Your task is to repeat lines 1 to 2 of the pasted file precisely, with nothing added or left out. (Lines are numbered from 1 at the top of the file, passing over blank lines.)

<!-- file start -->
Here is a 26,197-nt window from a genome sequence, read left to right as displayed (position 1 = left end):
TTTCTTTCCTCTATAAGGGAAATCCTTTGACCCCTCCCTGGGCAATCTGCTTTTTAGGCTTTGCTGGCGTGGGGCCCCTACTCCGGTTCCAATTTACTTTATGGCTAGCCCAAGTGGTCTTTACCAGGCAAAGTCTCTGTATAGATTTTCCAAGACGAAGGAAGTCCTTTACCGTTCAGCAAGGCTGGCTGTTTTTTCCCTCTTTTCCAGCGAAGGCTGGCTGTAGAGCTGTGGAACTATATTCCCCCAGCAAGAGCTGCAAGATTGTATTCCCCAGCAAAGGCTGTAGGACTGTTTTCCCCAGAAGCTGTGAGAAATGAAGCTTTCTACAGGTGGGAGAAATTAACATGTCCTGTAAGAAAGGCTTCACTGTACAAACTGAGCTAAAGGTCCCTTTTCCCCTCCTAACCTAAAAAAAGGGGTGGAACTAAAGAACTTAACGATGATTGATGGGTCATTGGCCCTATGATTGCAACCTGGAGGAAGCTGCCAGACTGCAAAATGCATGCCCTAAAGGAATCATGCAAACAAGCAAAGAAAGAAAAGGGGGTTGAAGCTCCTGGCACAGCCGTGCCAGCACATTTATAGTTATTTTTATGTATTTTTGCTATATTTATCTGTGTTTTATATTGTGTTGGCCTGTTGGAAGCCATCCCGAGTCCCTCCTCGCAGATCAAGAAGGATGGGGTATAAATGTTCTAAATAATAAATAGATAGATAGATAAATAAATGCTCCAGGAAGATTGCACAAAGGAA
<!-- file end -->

Here is a 26,197-nt window from a genome sequence, read left to right as displayed (position 1 = left end):
TTTCTTTCCTCTATAAGGGAAATCCTTTGACCCCTCCCTGGGCAATCTGCTTTTTAGGCTTTGCTGGCGTGGGGCCCCTACTCCGGTTCCAATTTACTTTATGGCTAGCCCAAGTGGTCTTTACCAGGCAAAGTCTCTGTATAGATTTTCCAAGACGAAGGAAGTCCTTTACCGTTCAGCAAGGCTGGCTGTTTTTTCCCTCTTTTCCAGCGAAGGCTGGCTGTAGAGCTGTGGAACTATATTCCCCCAGCAAGAGCTGCAAGATTGTATTCCCCAGCAAAGGCTGTAGGACTGTTTTCCCCAGAAGCTGTGAGAAATGAAGCTTTCTACAGGTGGGAGAAATTAACATGTCCTGTAAGAAAGGCTTCACTGTACAAACTGAGCTAAAGGTCCCTTTTCCCCTCCTAACCTAAAAAAAGGGGTGGAACTAAAGAACTTAACGATGATTGATGGGTCATTGGCCCTATGATTGCAACCTGGAGGAAGCTGCCAGACTGCAAAATGCATGCCCTAAAGGAATCATGCAAACAAGCAAAGAAAGAAAAGGGGGTTGAAGCTCCTGGCACAGCCGTGCCAGCACATTTATAGTTATTTTTATGTATTTTTGCTATATTTATCTGTGTTTTATATTGTGTTGGCCTGTTGGAAGCCATCCCGAGTCCCTCCTCGCAGATCAAGAAGGATGGGGTATAAATGTTCTAAATAATAAATAGATAGATAGATAAATAAATGCTCCAGGAAGATTGCACAAAGGAA